Abigail Bennett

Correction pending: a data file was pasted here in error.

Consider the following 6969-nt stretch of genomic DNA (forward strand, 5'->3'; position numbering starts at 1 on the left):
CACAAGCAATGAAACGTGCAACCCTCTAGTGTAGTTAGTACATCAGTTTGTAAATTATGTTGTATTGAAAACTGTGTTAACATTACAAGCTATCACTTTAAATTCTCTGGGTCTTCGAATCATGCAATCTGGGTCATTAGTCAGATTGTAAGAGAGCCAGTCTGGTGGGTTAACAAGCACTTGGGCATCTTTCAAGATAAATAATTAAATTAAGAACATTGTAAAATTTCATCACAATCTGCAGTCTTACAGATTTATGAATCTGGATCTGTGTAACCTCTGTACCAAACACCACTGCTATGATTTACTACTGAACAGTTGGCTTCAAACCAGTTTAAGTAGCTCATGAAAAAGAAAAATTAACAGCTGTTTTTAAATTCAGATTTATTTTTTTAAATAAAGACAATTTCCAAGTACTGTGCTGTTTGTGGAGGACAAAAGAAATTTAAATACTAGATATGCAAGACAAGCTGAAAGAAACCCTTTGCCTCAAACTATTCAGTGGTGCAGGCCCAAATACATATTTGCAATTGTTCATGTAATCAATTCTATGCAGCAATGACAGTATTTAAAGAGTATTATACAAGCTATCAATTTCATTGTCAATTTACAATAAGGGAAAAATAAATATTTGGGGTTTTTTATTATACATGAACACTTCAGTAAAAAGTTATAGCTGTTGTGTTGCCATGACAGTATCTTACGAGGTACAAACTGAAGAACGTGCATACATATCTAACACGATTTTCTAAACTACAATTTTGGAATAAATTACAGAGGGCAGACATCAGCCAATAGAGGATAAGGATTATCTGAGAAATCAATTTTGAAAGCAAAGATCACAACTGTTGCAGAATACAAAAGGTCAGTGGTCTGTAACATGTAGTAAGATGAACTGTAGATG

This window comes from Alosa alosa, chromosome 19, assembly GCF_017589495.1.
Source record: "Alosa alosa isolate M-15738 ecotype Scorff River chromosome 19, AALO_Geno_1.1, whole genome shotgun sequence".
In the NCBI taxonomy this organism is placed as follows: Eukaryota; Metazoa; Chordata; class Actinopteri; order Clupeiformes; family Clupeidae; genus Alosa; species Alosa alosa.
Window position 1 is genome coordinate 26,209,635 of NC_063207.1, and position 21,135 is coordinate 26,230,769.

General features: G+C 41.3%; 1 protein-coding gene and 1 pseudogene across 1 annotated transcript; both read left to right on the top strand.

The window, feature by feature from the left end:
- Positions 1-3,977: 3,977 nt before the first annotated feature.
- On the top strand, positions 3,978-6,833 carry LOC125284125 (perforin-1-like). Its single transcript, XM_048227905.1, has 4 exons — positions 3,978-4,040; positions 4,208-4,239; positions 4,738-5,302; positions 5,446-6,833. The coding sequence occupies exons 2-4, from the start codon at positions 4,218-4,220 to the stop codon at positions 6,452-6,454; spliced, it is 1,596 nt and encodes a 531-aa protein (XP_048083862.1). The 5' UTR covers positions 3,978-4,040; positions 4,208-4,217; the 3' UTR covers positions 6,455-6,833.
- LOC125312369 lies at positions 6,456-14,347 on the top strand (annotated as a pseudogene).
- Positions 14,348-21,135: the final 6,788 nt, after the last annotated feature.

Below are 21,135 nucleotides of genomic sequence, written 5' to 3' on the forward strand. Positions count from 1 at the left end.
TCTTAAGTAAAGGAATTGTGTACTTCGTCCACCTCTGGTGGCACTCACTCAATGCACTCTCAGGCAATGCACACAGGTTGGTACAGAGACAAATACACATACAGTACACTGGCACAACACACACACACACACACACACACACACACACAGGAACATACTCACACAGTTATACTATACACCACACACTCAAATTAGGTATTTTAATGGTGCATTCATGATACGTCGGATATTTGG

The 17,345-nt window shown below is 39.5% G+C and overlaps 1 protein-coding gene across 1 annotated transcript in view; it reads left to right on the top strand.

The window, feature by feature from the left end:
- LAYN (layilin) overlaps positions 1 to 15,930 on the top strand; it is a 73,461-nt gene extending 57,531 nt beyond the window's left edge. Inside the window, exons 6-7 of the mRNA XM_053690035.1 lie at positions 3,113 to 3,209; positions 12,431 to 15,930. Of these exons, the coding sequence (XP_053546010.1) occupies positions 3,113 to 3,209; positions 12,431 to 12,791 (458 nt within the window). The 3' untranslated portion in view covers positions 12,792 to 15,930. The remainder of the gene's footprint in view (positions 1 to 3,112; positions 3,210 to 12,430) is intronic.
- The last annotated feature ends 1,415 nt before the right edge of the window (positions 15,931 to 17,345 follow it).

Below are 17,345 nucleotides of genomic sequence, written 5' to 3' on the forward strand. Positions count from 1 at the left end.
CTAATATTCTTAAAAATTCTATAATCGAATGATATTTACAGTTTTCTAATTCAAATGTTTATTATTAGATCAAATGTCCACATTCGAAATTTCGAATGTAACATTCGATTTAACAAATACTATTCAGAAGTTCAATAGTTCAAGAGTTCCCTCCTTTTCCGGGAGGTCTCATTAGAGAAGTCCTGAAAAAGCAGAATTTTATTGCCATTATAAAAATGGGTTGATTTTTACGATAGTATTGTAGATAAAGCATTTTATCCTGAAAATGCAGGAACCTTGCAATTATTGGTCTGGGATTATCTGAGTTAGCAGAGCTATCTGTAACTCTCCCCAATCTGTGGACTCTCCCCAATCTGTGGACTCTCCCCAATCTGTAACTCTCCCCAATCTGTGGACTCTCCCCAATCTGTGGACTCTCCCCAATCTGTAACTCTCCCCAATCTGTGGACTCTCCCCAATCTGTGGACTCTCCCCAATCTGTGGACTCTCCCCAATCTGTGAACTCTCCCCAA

I am interested in understanding how local governance of common-pool resources interacts with political and economic processes occurring beyond the local level and the implications for social and ecological outcomes. In my work, I incorporate perspectives from human geography and political ecology with New Instituitonalist approaches and Common-pool Resource theory. My research explores relationships between global seafood markets and the governance of small-scale fisheries in the Yucatan Peninsula, Mexico. I am currently conducting 13 months of fieldwork addressing this topic through three related studies within the Yucatan Region: market-based sustainable seafood certification of a small-scale lobster fishery; a comparative case study of the local manifestations of high-demand markets for sea cucumber in two small-scale fishing communities; and an analysis of the historical and contemporary effects of neoliberalization on local institutional arrangements throughout the region’s fisheries. These cases allow me to ask questions about how local institutional arrangements respond to and are affected by market pressures, national-level political-economic reforms, and the proliferation of non-state governance institutions. Throughout my Ph.D. work I have put an emphasis on developing skills in ethnographic methods and am particularly interested in the insight that can be produced by combining participant observation, survey, and experimental methods. After much dedication and practice during my fieldwork, I now consider myself an amateur at catching and gutting sea cucumber and an expert at eating it.